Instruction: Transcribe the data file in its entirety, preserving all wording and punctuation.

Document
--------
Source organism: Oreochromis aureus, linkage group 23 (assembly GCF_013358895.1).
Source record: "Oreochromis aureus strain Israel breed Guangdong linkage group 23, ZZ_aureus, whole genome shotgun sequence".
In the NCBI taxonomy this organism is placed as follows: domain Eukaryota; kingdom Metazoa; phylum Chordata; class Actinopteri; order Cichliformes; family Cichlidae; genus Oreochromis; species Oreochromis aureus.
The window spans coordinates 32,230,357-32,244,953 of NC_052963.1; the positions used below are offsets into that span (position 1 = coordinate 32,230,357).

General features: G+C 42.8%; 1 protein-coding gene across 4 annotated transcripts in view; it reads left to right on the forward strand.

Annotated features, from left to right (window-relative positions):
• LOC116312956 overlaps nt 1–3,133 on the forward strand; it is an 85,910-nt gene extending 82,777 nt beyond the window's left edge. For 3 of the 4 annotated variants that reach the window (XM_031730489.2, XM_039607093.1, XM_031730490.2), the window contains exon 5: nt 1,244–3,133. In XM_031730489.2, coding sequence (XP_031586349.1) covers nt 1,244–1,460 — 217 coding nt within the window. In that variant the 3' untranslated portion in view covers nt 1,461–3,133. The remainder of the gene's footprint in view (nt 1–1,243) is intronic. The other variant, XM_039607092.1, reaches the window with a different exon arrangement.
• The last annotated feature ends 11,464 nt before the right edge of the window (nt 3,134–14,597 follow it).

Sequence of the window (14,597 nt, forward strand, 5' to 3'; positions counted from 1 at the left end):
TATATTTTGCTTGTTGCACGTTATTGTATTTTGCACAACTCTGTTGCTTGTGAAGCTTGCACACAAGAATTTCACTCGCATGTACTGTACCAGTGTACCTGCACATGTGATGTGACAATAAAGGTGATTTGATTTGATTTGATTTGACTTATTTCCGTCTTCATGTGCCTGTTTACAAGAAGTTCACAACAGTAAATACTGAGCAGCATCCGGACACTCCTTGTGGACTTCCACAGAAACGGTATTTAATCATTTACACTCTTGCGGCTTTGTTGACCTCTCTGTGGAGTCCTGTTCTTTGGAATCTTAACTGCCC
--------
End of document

Source organism: Oreochromis aureus, linkage group 23 (assembly GCF_013358895.1).
Source record: "Oreochromis aureus strain Israel breed Guangdong linkage group 23, ZZ_aureus, whole genome shotgun sequence".
In the NCBI taxonomy this organism is placed as follows: domain Eukaryota; kingdom Metazoa; phylum Chordata; class Actinopteri; order Cichliformes; family Cichlidae; genus Oreochromis; species Oreochromis aureus.
The window spans coordinates 32,230,357-32,244,953 of NC_052963.1; the positions used below are offsets into that span (position 1 = coordinate 32,230,357).

General features: G+C 42.8%; 1 protein-coding gene across 4 annotated transcripts in view; it reads left to right on the forward strand.

Annotated features, from left to right (window-relative positions):
• LOC116312956 overlaps nt 1–3,133 on the forward strand; it is an 85,910-nt gene extending 82,777 nt beyond the window's left edge. For 3 of the 4 annotated variants that reach the window (XM_031730489.2, XM_039607093.1, XM_031730490.2), the window contains exon 5: nt 1,244–3,133. In XM_031730489.2, coding sequence (XP_031586349.1) covers nt 1,244–1,460 — 217 coding nt within the window. In that variant the 3' untranslated portion in view covers nt 1,461–3,133. The remainder of the gene's footprint in view (nt 1–1,243) is intronic. The other variant, XM_039607092.1, reaches the window with a different exon arrangement.
• The last annotated feature ends 11,464 nt before the right edge of the window (nt 3,134–14,597 follow it).

Sequence of the window (14,597 nt, forward strand, 5' to 3'; positions counted from 1 at the left end):
TATATTTTGCTTGTTGCACGTTATTGTATTTTGCACAACTCTGTTGCTTGTGAAGCTTGCACACAAGAATTTCACTCGCATGTACTGTACCAGTGTACCTGCACATGTGATGTGACAATAAAGGTGATTTGATTTGATTTGATTTGACTTATTTCCGTCTTCATGTGCCTGTTTACAAGAAGTTCACAACAGTAAATACTGAGCAGCATCCGGACACTCCTTGTGGACTTCCACAGAAACGGTATTTAATCATTTACACTCTTGCGGCTTTGTTGACCTCTCTGTGGAGTCCTGTTCTTTGGAATCTTAACTGCCC